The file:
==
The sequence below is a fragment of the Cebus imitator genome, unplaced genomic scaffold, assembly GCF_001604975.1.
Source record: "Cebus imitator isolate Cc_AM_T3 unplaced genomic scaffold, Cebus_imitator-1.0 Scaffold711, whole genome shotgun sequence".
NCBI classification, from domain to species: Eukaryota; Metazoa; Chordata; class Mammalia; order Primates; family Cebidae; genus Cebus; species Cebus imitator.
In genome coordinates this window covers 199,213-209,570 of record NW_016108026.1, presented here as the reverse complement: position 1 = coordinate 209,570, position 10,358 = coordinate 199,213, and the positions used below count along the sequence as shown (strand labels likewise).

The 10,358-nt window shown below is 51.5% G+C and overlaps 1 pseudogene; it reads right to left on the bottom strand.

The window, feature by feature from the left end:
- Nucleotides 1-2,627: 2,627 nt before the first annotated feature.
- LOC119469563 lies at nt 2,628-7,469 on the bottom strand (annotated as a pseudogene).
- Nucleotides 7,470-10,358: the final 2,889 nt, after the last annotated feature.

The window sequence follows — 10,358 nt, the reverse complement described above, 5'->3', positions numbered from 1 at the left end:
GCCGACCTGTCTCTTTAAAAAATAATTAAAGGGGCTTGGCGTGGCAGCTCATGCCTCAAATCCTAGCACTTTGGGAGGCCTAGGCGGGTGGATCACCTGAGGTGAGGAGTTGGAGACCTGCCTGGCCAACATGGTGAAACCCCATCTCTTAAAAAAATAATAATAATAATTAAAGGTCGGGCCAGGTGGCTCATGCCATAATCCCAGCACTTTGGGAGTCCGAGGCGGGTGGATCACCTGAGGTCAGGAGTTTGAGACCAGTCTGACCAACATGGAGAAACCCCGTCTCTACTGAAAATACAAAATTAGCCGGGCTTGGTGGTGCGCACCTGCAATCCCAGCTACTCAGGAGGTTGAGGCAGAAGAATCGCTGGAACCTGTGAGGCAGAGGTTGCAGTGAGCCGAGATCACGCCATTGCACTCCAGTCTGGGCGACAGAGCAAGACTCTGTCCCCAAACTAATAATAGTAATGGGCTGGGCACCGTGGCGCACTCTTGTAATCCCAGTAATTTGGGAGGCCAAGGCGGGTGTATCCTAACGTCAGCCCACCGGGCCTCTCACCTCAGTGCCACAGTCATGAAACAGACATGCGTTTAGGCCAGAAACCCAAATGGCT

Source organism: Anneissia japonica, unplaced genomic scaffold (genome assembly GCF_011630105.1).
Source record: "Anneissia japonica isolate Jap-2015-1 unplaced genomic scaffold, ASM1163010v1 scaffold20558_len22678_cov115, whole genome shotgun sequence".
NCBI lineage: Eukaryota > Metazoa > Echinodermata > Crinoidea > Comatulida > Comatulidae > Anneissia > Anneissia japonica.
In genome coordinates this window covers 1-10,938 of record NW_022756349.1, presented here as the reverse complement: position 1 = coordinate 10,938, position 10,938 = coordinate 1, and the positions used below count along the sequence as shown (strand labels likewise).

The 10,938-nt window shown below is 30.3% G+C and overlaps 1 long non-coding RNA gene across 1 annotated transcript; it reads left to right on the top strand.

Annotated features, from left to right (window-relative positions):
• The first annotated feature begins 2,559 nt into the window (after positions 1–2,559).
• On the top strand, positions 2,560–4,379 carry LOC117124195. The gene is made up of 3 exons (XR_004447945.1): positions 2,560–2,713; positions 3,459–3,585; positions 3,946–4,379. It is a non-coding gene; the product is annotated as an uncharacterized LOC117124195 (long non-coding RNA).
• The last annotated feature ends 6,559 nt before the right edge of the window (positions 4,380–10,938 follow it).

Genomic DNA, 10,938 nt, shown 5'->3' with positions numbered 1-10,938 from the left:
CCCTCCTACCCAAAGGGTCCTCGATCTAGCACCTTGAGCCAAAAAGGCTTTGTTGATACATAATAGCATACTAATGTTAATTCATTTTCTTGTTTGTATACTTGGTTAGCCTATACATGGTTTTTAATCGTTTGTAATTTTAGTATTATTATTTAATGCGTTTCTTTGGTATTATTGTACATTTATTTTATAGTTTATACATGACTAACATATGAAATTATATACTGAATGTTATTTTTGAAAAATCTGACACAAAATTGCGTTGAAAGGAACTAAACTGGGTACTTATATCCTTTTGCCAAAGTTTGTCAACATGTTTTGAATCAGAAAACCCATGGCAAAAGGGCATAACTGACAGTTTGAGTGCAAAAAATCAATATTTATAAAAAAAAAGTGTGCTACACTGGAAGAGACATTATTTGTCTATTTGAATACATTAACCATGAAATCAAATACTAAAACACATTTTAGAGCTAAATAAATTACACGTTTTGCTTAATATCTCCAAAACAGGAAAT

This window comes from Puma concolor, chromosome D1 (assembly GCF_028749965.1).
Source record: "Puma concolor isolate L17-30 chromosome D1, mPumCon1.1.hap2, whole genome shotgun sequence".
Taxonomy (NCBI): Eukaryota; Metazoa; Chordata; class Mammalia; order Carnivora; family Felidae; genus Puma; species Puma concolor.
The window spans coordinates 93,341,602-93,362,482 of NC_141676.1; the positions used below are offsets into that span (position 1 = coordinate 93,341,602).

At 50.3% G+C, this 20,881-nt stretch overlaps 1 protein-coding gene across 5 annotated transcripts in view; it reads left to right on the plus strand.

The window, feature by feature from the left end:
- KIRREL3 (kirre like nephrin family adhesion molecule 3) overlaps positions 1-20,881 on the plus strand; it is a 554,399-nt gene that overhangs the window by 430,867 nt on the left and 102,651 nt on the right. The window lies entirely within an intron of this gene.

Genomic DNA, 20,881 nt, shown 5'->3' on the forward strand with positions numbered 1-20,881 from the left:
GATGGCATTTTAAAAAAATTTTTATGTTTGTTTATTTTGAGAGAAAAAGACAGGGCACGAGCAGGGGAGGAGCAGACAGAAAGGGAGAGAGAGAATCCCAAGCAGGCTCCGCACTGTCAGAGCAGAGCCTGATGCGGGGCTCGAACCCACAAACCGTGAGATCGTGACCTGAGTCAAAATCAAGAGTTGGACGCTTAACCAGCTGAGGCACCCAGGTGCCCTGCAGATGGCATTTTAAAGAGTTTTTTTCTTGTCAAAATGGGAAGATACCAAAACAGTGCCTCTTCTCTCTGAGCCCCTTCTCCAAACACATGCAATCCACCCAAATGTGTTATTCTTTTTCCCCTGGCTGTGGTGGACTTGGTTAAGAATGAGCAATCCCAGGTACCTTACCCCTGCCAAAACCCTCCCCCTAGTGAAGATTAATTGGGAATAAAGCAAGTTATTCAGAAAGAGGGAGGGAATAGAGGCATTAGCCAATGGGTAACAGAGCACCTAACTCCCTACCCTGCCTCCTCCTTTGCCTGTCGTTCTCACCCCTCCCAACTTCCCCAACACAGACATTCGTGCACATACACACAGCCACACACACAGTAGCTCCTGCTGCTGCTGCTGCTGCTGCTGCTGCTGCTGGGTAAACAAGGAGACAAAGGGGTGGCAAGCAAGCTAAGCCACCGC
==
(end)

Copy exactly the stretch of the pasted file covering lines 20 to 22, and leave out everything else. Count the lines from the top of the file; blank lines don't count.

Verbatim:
• The last annotated feature ends 6,559 nt before the right edge of the window (positions 4,380–10,938 follow it).

Genomic DNA, 10,938 nt, shown 5'->3' with positions numbered 1-10,938 from the left:
CCCTCCTACCCAAAGGGTCCTCGATCTAGCACCTTGAGCCAAAAAGGCTTTGTTGATACATAATAGCATACTAATGTTAATTCATTTTCTTGTTTGTATACTTGGTTAGCCTATACATGGTTTTTAATCGTTTGTAATTTTAGTATTATTATTTAATGCGTTTCTTTGGTATTATTGTACATTTATTTTATAGTTTATACATGACTAACATATGAAATTATATACTGAATGTTATTTTTGAAAAATCTGACACAAAATTGCGTTGAAAGGAACTAAACTGGGTACTTATATCCTTTTGCCAAAGTTTGTCAACATGTTTTGAATCAGAAAACCCATGGCAAAAGGGCATAACTGACAGTTTGAGTGCAAAAAATCAATATTTATAAAAAAAAAGTGTGCTACACTGGAAGAGACATTATTTGTCTATTTGAATACATTAACCATGAAATCAAATACTAAAACACATTTTAGAGCTAAATAAATTACACGTTTTGCTTAATATCTCCAAAACAGGAAAT